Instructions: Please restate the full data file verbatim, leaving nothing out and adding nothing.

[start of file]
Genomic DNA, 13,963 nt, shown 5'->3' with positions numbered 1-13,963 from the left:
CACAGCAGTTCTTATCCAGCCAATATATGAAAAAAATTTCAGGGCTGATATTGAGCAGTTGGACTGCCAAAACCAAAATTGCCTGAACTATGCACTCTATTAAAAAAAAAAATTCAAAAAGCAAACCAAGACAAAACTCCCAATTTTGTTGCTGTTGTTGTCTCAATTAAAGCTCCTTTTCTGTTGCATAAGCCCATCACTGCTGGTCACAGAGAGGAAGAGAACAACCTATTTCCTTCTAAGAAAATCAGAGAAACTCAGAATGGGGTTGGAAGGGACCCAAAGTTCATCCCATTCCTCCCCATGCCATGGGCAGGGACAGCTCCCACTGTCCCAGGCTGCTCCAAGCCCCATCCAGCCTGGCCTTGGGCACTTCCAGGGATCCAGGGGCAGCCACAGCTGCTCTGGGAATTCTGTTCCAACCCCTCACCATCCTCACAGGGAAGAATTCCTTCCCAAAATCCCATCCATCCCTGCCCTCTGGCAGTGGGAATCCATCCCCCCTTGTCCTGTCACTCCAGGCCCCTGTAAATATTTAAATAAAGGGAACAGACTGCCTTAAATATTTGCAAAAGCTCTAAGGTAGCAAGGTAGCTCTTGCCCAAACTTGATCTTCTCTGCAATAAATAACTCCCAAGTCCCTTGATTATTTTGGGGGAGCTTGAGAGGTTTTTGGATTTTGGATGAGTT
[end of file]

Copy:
Genomic DNA, 13,963 nt, shown 5'->3' with positions numbered 1-13,963 from the left:
CACAGCAGTTCTTATCCAGCCAATATATGAAAAAAATTTCAGGGCTGATATTGAGCAGTTGGACTGCCAAAACCAAAATTGCCTGAACTATGCACTCTATTAAAAAAAAAAATTCAAAAAGCAAACCAAGACAAAACTCCCAATTTTGTTGCTGTTGTTGTCTCAATTAAAGCTCCTTTTCTGTTGCATAAGCCCATCACTGCTGGTCACAGAGAGGAAGAGAACAACCTATTTCCTTCTAAGAAAATCAGAGAAACTCAGAATGGGGTTGGAAGGGACCCAAAGTTCATCCCATTCCTCCCCATGCCATGGGCAGGGACAGCTCCCACTGTCCCAGGCTGCTCCAAGCCCCATCCAGCCTGGCCTTGGGCACTTCCAGGGATCCAGGGGCAGCCACAGCTGCTCTGGGAATTCTGTTCCAACCCCTCACCATCCTCACAGGGAAGAATTCCTTCCCAAAATCCCATCCATCCCTGCCCTCTGGCAGTGGGAATCCATCCCCCCTTGTCCTGTCACTCCAGGCCCCTGTAAATATTTAAATAAAGGGAACAGACTGCCTTAAATATTTGCAAAAGCTCTAAGGTAGCAAGGTAGCTCTTGCCCAAACTTGATCTTCTCTGCAATAAATAACTCCCAAGTCCCTTGATTATTTTGGGGGAGCTTGAGAGGTTTTTGGATTTTGGATGAGTT